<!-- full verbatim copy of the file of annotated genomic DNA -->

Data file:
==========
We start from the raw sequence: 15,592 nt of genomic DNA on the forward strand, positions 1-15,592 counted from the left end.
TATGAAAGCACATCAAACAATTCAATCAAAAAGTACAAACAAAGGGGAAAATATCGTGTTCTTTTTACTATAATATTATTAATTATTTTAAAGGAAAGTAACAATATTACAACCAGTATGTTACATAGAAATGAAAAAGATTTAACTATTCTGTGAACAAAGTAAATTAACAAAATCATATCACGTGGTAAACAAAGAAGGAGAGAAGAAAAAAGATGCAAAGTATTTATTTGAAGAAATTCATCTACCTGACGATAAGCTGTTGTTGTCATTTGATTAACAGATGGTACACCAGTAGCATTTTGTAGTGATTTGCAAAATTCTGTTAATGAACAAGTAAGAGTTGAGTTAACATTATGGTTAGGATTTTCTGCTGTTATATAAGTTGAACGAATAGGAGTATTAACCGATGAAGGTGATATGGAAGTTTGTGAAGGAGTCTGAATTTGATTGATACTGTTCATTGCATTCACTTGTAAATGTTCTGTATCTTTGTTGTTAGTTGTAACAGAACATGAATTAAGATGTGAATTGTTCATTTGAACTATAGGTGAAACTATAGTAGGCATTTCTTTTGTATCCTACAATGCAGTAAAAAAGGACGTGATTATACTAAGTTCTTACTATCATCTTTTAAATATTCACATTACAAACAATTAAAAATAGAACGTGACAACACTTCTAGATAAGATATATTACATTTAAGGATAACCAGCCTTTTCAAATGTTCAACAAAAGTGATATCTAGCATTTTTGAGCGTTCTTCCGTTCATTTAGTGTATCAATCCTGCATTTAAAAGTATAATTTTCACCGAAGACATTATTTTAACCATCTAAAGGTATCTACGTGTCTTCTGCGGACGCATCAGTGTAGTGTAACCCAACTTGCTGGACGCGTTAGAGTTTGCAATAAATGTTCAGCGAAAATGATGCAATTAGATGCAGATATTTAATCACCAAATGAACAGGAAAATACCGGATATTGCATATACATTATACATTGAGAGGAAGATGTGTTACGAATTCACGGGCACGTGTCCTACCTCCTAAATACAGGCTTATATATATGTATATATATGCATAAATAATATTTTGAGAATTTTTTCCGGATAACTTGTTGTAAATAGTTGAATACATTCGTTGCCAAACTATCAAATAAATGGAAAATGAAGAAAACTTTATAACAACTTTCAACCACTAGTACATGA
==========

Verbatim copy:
We start from the raw sequence: 15,592 nt of genomic DNA on the forward strand, positions 1-15,592 counted from the left end.
TATGAAAGCACATCAAACAATTCAATCAAAAAGTACAAACAAAGGGGAAAATATCGTGTTCTTTTTACTATAATATTATTAATTATTTTAAAGGAAAGTAACAATATTACAACCAGTATGTTACATAGAAATGAAAAAGATTTAACTATTCTGTGAACAAAGTAAATTAACAAAATCATATCACGTGGTAAACAAAGAAGGAGAGAAGAAAAAAGATGCAAAGTATTTATTTGAAGAAATTCATCTACCTGACGATAAGCTGTTGTTGTCATTTGATTAACAGATGGTACACCAGTAGCATTTTGTAGTGATTTGCAAAATTCTGTTAATGAACAAGTAAGAGTTGAGTTAACATTATGGTTAGGATTTTCTGCTGTTATATAAGTTGAACGAATAGGAGTATTAACCGATGAAGGTGATATGGAAGTTTGTGAAGGAGTCTGAATTTGATTGATACTGTTCATTGCATTCACTTGTAAATGTTCTGTATCTTTGTTGTTAGTTGTAACAGAACATGAATTAAGATGTGAATTGTTCATTTGAACTATAGGTGAAACTATAGTAGGCATTTCTTTTGTATCCTACAATGCAGTAAAAAAGGACGTGATTATACTAAGTTCTTACTATCATCTTTTAAATATTCACATTACAAACAATTAAAAATAGAACGTGACAACACTTCTAGATAAGATATATTACATTTAAGGATAACCAGCCTTTTCAAATGTTCAACAAAAGTGATATCTAGCATTTTTGAGCGTTCTTCCGTTCATTTAGTGTATCAATCCTGCATTTAAAAGTATAATTTTCACCGAAGACATTATTTTAACCATCTAAAGGTATCTACGTGTCTTCTGCGGACGCATCAGTGTAGTGTAACCCAACTTGCTGGACGCGTTAGAGTTTGCAATAAATGTTCAGCGAAAATGATGCAATTAGATGCAGATATTTAATCACCAAATGAACAGGAAAATACCGGATATTGCATATACATTATACATTGAGAGGAAGATGTGTTACGAATTCACGGGCACGTGTCCTACCTCCTAAATACAGGCTTATATATATGTATATATATGCATAAATAATATTTTGAGAATTTTTTCCGGATAACTTGTTGTAAATAGTTGAATACATTCGTTGCCAAACTATCAAATAAATGGAAAATGAAGAAAACTTTATAACAACTTTCAACCACTAGTACATGA